It has been a wild week for the stock market in Hong Kong. The Hang Seng index rallied strongly and inexplicably on Monday and Tuesday even as the fiercest fighting in six months of unrest was taking place. Market participants were left scratching their heads, with the small cut in short-term interest rates in China not enough to explain a 2.9% leap in two days.
Was it a technical jump? Program buying? Bottom feeding? Or had the Hong Kong or mainland authorities intervened to bolster morale?
A technical rally that fed into a short squeeze is the most likely conclusion. The Hang Seng has yet to break below the 25,000 barrier where it started the year. Its mainland-focused components are bolstered by growth that the Beijing government has "forecast" at 6% to 6.5% for the year. Though that may be a struggle, China will get to the lower end, probably 6.1%. The government hits its targets.
Any intervention at this point would be pointless. The Hong Kong market surrendered all those gains with a two-day, 2.8% loss by Thursday morning. Friday, amid confusing noises about a U.S.-China trade deal that is far from reality, saw Hong Kong stocks gain 0.5%.
The interest rate cut gave markets a boost on Monday, indicating China is ready to stimulate the economy despite sharply higher food prices. But the move had been signaled by a similar cut in the mid-term rate two weeks before.
Amid this all, Alibaba Group Holding (BABA) went for it with a secondary listing on the Hong Kong Stock Exchange. It successfully has priced 500 million shares at HK$176 (US$22.48) to raise HK$88 billion (US$11.2 billion), or US$12.9 billion if the overallotment option gets exercised as expected.
Gray-market trading has seen bids placed as high as HK$182 on Friday, according to Bloomberg, which would represent a 3.4% gain. The Hong Kong shares will officially start changing hands on Tuesday, Nov. 26. The U.S. shares are at US$184.86 before Friday trade, with each U.S. share worth eight of the shares in Hong Kong. The Hong Kong shares, at an equivalent of US$181, were offered at a 2.6% discount to the closing price that day in New York.
That's the largest stock offering in the world this year, at least until the oil company Saudi Aramco goes public in Saudi Arabia. Alibaba raised US$25 billion in what for now is still the largest initial public offering in history when it listed on the New York Stock Exchange in 2014. The Aramco offering, amid many a false start, is seeking to raise up to US$25.6 billion in Riyadh.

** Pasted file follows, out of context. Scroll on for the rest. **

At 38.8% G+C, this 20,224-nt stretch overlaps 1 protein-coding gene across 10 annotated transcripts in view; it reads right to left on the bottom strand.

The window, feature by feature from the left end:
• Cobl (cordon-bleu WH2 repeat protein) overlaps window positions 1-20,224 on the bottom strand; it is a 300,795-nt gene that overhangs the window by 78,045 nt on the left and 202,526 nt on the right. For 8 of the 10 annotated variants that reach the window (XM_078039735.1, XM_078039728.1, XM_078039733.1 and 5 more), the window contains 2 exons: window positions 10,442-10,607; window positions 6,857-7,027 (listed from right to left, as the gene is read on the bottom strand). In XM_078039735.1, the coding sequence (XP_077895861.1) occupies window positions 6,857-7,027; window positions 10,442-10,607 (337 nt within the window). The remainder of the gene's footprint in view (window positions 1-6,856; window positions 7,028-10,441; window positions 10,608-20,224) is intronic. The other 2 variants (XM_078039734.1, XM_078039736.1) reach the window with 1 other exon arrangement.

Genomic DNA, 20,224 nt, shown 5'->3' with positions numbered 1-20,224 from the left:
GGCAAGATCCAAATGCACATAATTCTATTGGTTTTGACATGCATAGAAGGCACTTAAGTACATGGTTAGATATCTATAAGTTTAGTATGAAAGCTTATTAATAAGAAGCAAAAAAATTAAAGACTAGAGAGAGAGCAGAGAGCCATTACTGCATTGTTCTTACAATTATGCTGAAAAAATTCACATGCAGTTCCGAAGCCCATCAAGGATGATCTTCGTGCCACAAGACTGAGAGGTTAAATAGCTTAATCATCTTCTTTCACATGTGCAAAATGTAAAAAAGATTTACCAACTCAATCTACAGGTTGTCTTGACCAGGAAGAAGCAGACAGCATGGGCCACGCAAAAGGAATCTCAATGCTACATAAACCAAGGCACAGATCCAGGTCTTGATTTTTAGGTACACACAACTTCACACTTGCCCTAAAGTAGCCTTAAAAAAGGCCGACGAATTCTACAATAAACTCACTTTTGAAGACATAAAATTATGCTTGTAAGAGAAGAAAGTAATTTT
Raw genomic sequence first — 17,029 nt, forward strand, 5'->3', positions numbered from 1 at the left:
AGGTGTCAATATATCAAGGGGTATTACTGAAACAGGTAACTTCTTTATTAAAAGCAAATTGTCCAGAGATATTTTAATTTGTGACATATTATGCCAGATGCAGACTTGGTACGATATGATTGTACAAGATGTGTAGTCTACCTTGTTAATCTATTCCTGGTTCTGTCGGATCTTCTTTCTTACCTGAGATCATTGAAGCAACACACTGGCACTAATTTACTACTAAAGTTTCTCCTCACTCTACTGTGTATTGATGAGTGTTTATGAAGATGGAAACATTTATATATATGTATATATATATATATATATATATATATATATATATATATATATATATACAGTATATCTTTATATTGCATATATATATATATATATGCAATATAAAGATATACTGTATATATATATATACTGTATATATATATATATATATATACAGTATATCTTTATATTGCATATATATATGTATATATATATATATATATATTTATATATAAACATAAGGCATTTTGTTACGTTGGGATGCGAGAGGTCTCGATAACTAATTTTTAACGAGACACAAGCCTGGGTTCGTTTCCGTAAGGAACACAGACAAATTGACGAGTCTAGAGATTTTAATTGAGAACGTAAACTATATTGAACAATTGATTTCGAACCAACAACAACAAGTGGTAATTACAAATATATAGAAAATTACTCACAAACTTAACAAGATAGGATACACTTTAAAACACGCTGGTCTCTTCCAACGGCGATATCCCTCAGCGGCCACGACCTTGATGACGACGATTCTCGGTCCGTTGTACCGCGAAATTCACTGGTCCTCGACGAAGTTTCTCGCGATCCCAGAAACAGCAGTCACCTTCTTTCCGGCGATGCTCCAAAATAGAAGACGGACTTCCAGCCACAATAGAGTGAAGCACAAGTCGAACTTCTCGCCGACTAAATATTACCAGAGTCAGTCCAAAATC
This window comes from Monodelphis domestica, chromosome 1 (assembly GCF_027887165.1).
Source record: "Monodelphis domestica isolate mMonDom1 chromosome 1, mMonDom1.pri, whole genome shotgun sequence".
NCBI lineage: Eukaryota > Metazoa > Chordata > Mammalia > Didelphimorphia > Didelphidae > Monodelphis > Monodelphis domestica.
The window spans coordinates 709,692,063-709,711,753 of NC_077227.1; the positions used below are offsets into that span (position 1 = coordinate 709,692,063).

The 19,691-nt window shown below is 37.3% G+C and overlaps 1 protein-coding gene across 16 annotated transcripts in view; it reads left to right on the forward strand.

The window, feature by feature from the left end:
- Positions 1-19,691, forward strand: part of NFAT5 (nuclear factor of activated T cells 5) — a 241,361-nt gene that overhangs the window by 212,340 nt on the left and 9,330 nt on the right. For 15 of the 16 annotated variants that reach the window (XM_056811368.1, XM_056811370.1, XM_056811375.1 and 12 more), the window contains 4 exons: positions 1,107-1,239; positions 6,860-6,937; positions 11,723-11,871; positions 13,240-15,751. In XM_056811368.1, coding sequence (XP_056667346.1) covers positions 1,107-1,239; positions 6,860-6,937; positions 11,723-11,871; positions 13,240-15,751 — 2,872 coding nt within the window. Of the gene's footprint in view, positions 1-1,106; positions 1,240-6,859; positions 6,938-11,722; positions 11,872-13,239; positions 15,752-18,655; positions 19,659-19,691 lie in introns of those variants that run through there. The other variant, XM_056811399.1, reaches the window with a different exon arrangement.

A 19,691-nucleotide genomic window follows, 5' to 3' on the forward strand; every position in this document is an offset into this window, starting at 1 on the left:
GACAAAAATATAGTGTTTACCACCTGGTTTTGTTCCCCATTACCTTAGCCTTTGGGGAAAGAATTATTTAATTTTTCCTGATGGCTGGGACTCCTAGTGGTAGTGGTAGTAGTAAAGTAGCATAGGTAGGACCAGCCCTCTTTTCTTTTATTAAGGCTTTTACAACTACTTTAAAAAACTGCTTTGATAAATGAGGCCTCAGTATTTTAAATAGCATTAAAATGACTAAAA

Alibaba has had false starts in Hong Kong, too. It originally sought to list here in the first place, but was confounded by rules on the Hong Kong exchange against dual classes of shares. That forced the e-commerce giant to move stateside. Hong Kong has since changed its rules to allow dual listings, which is a mistake in my book -- they basically allow tech company founders to sell shares to the public without giving them a corresponding say in how the company is run.
My belief is that if tech entrepreneurs want to sell shares to the public, they should have to give up some of their control, particularly over boards and committees that oversee issues such as how much they are paid. These entrepreneurs are not forced to sell shares to the public. Stay private, if you want to have total control.
Xiaomi (XIACY) sold dual-unequal class shares in Hong Kong in 2018, the first company to do so. The smartphone maker raised US$4.7 billion in June 2018, which gave it a valuation of US$54 billion, half what it had been touted at when 2018 began. Priced originally at HK$17, the stock is now worth HK$8.39, another 51% decline.
Like Xiaomi, Alibaba has seen very strong interest from retail investors. That's the main attraction of listing in Asia. Asian tech companies generate far greater interest from investors who are nearer the action. Alibaba is already the largest company in Asia, with a market capitalization of US$494 billion, well ahead of Hong Kong-listed gaming specialist Tencent Holding (TCEHY) at US$408 billion.
The size of the Alibaba offering makes the Hong Kong Stock Exchange the largest market in terms of equity raised this year. Nasdaq and the New York Stock Exchange are larger combined, but even while there is chaos on Hong Kong's streets, the trading screens here are doing fine business.
Though Alibaba, which operates the Taobao e-commerce web site and its luxury-site sister Tmall, has a different core business from Tencent, the rivals have entered similar segments. They overlap in areas such as cloud computing, artificial intelligence, autonomous vehicles and electronic payments. Alibaba can rely on strong customer loyalty to its sites and has bought almost all of Lazada, the largest e-commerce site in Southeast Asia. Tencent has the killer app WeChat, which is used for chat but also ordering taxis, splitting bills -- and cyber surveillance by the Chinese state.
The two companies will drive the performance of the Hong Kong stock market, making it far from a reliable indicator of what's going on with a Hong Kong economy ravaged into recession by the protests that began over a now-withdrawn proposed law to allow the rendition of suspects into China's rigged legal system. Those protests have since morphed into a pro-democracy movement and a broad opposition to the Hong Kong government.
Hong Kong goes to the polls on Sunday as pro-democracy demonstrations continue and the police wait out a remaining handful of protesters stuck in PolyU. This being Hong Kong, the race for district counselors is one of the few ballot-box opportunities we get. The city's leader, the Chief Executive, continues to be selected by a cabal of business executives and members of congress hand-picked by Beijing.